September was a weird month again. Finished a writing project, fully settled into my apartment, and started classes for the last time. The reads this month were some catch-up reads, but also a few anticipated books.
What I Learned: How to Meander Productively Around Ideas
I took a class whose central tenet was that creativity is a muscle that needs exercising. This book provided a few good tips and tricks on how to do that. Recommended for people who don’t think they’re “creative types.”
What I Learned: Character Introductions
Disclaimer: I’m Junkyard’s critique partner. In this work, we get a singular character introduction. It was well done, as we learned both of Nathaniel pre-piracy and the understanding his reactions and emotions to the situation that lay before him. What was also fun was seeing the main characters from a different perspective.
What I Learned: Upping the Ante
Read in advance as an ARC received at ALA 2017. In book one, the three protagonists were princesses, and in the second they are queens. The ante, stakes, and action in the second book underwent the same ascension. There was much less of a focus on interpersonal conflict and the focus was entirely on selecting the one true queen. Sacrifices were made. Dangerous magic came into play. So much to love in this excellent execution of a sequel.
What I Learned: Heart and Friendship
Read an ARC from NetGalley. Reintgen does a great job balancing an entire cast of teenage characters, but most notably, not having a love triangle or introducing too many nonsense decisions as a result of irrational feelings. A romance did blossom between Emmett and one of his crew mates (omitted for spoilers), but the establishment of the friendship made that relationship more powerful. In addition, all the other interactions were given their time to develop.
What I Learned: Fairy Tales as a Vehicle
Read as an ARC from NetGalley. This book emotionally eviscerated me. The way Romero used a fairy tale about a doll to tell a small story about a dollmaker during the onset of World War II in Poland was so effective. The depth of relationships with the careful introduction of magic created a story for all ages. I highly recommend it for fans of Pan’s Labyrinth.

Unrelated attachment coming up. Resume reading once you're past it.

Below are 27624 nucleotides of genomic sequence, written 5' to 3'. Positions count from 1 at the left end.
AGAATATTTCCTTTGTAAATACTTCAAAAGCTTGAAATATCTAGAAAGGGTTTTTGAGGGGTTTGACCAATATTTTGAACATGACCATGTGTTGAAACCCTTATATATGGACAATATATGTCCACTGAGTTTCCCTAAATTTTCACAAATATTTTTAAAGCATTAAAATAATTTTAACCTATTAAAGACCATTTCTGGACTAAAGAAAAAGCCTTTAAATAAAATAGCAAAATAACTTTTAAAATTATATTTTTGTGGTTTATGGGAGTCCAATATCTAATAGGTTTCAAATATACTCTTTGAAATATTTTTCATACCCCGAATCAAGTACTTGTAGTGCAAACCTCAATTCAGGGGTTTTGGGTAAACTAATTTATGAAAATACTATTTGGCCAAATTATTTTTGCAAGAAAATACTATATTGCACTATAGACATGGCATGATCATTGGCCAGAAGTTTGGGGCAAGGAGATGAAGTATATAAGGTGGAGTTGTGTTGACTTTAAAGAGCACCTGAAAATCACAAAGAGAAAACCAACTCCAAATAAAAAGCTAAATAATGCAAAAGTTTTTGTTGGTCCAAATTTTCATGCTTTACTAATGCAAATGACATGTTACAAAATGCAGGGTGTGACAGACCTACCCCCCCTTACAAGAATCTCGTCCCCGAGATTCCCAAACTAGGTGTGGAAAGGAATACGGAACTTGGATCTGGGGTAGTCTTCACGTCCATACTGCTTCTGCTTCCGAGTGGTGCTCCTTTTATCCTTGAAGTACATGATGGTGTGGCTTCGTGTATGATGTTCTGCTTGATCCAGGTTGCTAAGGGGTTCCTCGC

What I Learned: Diluting a Sequel
I really wanted to like this book as much as the first. The key issue, however, the attention to detail seemed to be lost and much of the depth in both relationships and world-building. It might be something to look out for when extending character development and wrapping up overall story arcs. There were many cool concepts and new characters introduced, but it seemed to distract from the main conflict between books 1 and 2, but also within this work itself.
What I Learned: Ensemble Introductions
The ensemble in this work was small, but there is an art to introductions. One book that I’m finishing next month could have learned something from this little novella. Perhaps it was the small length of the book, but the characters and their stories were well-paced and spaced just enough so that the reader could spend enough time getting to know everyone before meeting new people. Definitely an excellent case study on spacing out ensembles.
In October, I’m starting a new writing project and catching up on some really hype new releases.